By Tempest Wright, Staff Writer/Illustrator –  October 7, 2019

Strategic Advocacy Marketing for Nonprofits

Within the advertising realm, the last decade has seen the rise of a business strategy called cause marketing. People want to see how their actions – and the actions of large companies – are making a difference. According to a study conducted by Alloy Media, approximately 95 percent of college students reported that they were less likely to ignore an advertisement that promotes a brand’s affiliation with a good cause. Consumers are more likely to invest in a brand with values that parallel their own.

Nonprofits obviously benefit from cause marketing because the general public needs to know about their missions in order to contribute. Although nonprofits need generous individuals to give to their cause, marketing is also important to attract volunteers and other partners who can help do the work. Additionally, marketing gets the attention of media and government entities with vast resources.

The work that goes into marketing a nonprofit doesn’t stray far from that of any other brand. Just like a for-profit company, nonprofits must identify their target audiences and demographics, the best channels through which to reach them, and the best ways to garner and maintain their attention. Those responsible for nonprofit marketing must also set distinguishable campaign goals, such donations and member acquisition.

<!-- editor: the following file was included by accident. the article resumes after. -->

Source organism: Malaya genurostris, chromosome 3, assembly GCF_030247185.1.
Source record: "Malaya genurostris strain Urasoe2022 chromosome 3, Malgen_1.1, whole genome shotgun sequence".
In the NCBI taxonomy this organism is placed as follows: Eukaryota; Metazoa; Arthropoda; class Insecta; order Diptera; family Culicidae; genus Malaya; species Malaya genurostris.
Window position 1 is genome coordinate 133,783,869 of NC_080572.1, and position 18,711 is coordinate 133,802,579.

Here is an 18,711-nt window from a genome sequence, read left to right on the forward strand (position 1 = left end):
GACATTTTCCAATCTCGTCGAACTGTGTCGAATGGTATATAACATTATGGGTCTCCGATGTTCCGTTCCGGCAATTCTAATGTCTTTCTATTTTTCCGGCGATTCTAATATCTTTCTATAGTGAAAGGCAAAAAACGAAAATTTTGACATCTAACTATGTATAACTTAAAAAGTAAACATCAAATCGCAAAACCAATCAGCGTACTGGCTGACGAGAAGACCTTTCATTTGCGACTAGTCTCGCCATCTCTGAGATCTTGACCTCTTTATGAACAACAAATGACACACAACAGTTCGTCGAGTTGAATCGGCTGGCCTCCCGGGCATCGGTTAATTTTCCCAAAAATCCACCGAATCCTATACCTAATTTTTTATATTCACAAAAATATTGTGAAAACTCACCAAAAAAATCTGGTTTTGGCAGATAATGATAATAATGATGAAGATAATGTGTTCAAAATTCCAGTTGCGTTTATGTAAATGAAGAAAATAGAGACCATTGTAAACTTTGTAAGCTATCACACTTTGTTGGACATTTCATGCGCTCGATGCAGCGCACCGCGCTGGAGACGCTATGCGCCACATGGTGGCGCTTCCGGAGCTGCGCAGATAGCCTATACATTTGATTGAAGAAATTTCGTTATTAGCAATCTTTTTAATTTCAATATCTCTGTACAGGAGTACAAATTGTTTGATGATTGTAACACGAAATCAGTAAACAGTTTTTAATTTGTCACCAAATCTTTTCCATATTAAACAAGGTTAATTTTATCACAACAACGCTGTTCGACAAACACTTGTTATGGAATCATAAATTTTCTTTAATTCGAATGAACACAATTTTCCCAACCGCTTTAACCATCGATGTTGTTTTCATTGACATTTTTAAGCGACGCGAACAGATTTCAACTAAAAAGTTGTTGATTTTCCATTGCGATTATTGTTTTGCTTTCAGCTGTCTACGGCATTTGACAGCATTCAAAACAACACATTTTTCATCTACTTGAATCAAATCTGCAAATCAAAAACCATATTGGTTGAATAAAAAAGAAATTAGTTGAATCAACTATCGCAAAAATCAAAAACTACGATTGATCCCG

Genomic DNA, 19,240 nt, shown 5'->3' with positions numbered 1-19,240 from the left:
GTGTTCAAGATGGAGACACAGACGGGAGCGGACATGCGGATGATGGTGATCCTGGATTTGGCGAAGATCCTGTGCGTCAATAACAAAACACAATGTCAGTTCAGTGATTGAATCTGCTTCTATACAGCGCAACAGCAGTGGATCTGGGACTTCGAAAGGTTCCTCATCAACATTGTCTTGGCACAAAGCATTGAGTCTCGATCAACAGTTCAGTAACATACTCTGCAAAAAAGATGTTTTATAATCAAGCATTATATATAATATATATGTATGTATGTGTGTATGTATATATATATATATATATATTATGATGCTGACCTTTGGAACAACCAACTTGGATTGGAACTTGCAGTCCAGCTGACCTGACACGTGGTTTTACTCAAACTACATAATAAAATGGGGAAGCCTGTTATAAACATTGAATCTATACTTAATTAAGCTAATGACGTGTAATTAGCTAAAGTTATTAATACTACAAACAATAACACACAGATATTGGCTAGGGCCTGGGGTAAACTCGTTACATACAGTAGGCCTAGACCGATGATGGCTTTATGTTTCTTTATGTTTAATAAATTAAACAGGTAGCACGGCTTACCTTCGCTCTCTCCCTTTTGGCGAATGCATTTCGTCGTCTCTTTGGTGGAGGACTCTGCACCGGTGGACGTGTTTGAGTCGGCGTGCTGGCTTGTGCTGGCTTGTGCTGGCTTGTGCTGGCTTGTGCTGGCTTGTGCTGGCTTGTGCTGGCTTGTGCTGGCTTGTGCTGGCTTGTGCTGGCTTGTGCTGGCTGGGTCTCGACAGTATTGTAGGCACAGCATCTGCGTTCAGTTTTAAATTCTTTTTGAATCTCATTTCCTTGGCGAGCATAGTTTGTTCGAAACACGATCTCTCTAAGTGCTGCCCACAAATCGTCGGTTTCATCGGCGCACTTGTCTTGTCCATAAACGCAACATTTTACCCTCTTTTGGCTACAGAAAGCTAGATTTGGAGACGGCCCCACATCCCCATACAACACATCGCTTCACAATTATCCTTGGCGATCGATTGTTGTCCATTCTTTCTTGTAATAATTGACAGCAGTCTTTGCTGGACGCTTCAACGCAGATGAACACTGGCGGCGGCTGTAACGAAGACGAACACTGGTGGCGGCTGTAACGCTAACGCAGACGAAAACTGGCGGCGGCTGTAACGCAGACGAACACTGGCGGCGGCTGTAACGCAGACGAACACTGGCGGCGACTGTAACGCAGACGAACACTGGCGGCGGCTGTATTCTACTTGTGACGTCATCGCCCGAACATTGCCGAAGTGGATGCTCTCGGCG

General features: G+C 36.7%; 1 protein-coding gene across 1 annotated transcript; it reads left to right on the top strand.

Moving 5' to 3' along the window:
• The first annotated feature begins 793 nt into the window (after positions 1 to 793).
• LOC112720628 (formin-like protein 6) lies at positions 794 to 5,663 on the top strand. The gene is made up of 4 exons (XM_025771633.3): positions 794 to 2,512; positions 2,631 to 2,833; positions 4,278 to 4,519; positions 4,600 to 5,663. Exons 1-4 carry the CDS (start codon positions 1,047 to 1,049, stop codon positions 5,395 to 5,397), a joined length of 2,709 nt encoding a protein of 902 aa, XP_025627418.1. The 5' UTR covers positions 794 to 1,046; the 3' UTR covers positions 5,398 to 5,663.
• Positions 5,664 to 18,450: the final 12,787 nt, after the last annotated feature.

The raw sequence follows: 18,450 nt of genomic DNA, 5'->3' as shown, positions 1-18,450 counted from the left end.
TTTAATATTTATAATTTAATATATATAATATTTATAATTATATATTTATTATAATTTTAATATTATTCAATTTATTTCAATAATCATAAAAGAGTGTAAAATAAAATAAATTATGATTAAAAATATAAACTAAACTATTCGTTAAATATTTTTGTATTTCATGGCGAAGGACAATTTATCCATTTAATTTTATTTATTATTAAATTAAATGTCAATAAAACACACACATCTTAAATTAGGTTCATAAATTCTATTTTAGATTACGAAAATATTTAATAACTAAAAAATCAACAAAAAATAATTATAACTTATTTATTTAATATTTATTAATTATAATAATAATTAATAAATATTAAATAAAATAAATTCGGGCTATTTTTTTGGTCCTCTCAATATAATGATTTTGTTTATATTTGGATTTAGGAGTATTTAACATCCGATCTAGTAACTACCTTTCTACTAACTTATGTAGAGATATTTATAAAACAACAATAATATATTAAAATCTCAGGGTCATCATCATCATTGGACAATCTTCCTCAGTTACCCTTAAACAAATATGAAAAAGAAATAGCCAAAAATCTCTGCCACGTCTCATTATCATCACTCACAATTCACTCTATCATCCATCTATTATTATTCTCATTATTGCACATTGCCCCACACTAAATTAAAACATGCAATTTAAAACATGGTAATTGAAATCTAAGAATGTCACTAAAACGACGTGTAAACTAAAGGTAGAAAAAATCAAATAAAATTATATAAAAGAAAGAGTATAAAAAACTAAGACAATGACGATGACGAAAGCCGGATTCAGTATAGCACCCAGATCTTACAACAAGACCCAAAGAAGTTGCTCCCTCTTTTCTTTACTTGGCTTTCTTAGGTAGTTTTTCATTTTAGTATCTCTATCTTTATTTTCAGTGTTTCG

For brands and companies that market for profit, a partnership with a nonprofit organization may benefit them as much as it benefits the cause in which they advocate. This type of partnership falls in the sponsorship category of cause marketing. For companies, social investment is almost as important as financial. When people connect with a brand’s social efforts, they are more likely to buy that brand’s products or services and remain loyal to the company throughout the years. Partnerships with nonprofits also draw free media attention, attract new business, and yield tax donations. For nonprofits, the benefits of sponsorship are numerous, with the obvious being an increase in funding and awareness.

Not only is cause marketing socially responsible, it’s a sound business move. If a nonprofit is to partner with a company, it’s important that the company aligns with the organization’s values. The company itself should also prioritize compatibility with an organization, as a partnership gone sour is problematic for both parties. Ultimately, cause marketing is another strategy that fosters collaboration among multiple individuals, inspires advocacy, and earns consumer trust.


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